Thinking back, I didn't really change during that time of trying to bring her through the stage; I did continually try different approaches (thanks to the exceptionally helpful advice given on these very boards), hoping that one day she'd finally see the light. I don't recall any avail to them, though. Like I said, I was about to have a talk with her parent regarding the no-improvement matter when she came to her next lesson and just did great.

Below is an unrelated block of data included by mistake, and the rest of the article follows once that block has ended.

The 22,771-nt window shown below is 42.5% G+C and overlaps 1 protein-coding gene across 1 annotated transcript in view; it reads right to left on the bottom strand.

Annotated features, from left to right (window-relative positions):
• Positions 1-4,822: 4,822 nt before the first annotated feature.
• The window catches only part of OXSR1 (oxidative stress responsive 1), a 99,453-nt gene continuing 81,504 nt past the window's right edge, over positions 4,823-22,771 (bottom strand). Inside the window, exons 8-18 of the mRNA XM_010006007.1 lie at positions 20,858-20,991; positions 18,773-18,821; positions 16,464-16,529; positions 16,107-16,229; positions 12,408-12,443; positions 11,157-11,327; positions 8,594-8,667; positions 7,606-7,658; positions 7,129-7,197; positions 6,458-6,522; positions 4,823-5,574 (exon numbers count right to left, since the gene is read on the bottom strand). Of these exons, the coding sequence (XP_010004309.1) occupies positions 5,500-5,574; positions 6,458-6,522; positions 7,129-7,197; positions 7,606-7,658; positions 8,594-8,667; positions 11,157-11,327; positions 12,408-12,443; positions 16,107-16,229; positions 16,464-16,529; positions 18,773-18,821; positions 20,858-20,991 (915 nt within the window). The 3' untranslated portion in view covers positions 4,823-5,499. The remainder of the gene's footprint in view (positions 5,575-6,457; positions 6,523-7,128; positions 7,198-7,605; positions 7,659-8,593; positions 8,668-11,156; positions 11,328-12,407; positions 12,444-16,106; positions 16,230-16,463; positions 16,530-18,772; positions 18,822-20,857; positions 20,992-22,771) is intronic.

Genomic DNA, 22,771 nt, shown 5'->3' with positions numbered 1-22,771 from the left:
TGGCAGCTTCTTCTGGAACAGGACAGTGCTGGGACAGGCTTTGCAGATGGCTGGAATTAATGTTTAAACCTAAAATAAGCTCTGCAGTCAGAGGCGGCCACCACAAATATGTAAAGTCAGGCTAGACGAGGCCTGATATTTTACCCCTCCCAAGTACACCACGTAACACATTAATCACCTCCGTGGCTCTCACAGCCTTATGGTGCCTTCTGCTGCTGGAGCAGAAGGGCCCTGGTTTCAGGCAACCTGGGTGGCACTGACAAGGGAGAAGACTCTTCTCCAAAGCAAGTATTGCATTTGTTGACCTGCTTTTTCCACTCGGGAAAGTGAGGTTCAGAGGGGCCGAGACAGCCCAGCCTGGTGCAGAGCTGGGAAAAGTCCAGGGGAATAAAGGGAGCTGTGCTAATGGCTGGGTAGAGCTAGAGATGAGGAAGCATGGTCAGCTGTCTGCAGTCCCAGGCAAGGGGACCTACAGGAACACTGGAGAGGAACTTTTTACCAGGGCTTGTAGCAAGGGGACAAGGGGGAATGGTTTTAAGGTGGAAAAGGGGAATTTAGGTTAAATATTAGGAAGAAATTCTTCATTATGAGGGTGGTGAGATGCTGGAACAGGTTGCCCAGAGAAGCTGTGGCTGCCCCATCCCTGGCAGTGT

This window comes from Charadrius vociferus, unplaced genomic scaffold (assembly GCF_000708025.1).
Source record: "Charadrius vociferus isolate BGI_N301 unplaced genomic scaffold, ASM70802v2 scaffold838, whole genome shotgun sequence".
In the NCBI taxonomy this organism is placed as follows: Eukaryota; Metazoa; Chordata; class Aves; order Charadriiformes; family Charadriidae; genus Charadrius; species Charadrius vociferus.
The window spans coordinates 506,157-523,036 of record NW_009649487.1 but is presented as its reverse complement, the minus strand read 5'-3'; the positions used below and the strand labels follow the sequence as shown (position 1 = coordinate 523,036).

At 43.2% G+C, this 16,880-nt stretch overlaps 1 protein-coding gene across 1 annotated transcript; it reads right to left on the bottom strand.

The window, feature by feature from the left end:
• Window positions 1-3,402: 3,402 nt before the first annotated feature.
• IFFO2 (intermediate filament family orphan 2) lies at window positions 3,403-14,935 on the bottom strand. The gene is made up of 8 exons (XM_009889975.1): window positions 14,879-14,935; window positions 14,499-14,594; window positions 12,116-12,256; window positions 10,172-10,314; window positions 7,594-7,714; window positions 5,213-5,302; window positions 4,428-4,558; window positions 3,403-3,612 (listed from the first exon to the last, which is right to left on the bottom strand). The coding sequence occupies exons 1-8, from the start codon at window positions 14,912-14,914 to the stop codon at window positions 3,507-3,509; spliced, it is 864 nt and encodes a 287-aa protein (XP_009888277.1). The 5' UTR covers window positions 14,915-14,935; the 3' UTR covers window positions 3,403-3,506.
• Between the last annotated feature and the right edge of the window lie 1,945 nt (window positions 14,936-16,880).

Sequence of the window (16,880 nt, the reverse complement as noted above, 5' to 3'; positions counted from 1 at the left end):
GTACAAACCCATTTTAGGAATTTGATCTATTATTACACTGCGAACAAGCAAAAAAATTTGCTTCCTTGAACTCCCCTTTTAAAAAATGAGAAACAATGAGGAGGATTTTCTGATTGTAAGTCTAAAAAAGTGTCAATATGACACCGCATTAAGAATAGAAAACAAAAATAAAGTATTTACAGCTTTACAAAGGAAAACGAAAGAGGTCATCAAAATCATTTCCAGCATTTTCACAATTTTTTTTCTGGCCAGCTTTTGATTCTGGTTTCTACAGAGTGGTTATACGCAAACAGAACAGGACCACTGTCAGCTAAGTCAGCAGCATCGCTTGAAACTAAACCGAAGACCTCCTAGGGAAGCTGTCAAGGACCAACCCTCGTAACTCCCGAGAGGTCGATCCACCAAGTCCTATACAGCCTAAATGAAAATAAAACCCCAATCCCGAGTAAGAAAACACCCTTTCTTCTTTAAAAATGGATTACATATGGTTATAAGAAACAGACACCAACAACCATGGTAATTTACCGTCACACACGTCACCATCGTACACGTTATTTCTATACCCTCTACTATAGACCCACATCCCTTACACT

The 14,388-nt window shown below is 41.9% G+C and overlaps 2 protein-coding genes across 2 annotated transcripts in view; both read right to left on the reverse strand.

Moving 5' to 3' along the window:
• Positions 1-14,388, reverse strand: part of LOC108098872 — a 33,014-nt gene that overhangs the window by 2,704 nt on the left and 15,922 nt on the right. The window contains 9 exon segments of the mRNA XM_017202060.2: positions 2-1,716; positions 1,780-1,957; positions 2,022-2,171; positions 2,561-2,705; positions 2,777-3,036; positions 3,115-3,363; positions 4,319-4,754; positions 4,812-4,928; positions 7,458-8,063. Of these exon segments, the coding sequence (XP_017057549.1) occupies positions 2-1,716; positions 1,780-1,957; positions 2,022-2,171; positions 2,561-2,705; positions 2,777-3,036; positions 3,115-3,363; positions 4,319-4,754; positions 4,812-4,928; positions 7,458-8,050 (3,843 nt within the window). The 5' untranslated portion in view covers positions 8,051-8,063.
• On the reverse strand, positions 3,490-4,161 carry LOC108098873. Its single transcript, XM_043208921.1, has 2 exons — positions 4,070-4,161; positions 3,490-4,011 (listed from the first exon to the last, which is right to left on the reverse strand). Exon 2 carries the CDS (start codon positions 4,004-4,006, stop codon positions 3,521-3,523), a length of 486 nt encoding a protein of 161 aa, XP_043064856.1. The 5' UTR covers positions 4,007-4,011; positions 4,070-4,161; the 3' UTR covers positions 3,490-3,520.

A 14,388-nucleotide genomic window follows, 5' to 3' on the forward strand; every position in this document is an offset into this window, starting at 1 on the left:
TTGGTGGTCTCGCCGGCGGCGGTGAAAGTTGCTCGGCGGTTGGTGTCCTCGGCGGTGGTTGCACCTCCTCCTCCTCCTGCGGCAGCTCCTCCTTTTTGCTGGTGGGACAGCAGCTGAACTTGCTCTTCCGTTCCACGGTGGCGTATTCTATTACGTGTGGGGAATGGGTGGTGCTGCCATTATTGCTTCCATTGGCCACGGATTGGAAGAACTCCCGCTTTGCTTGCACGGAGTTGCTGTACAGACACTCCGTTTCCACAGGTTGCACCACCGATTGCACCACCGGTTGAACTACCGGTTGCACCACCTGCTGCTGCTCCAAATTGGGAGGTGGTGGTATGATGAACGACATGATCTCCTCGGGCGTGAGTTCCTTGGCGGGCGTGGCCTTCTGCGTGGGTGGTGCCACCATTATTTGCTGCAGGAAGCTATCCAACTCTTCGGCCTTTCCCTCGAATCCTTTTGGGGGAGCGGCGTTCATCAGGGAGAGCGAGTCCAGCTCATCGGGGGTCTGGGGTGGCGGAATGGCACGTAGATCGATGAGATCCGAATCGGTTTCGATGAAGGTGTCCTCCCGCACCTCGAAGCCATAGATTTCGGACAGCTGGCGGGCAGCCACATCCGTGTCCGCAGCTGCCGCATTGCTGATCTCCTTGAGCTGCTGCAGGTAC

Perhaps she was told to practice more at home or something. Her attitude did change for the better, I observed. It might have been her age then - she was a 4th grader then; now in 6th grade. Although 6th graders do get moody, she's held her own pretty well I must say. She's mature for her age. Once the summer was over and the new school year began, she seemed to have had a really good music program at school because she'd come to lesson every week wanting to tell me what she'd learned at music class. I believe that placed a part in bringing about a maturness towards music, too.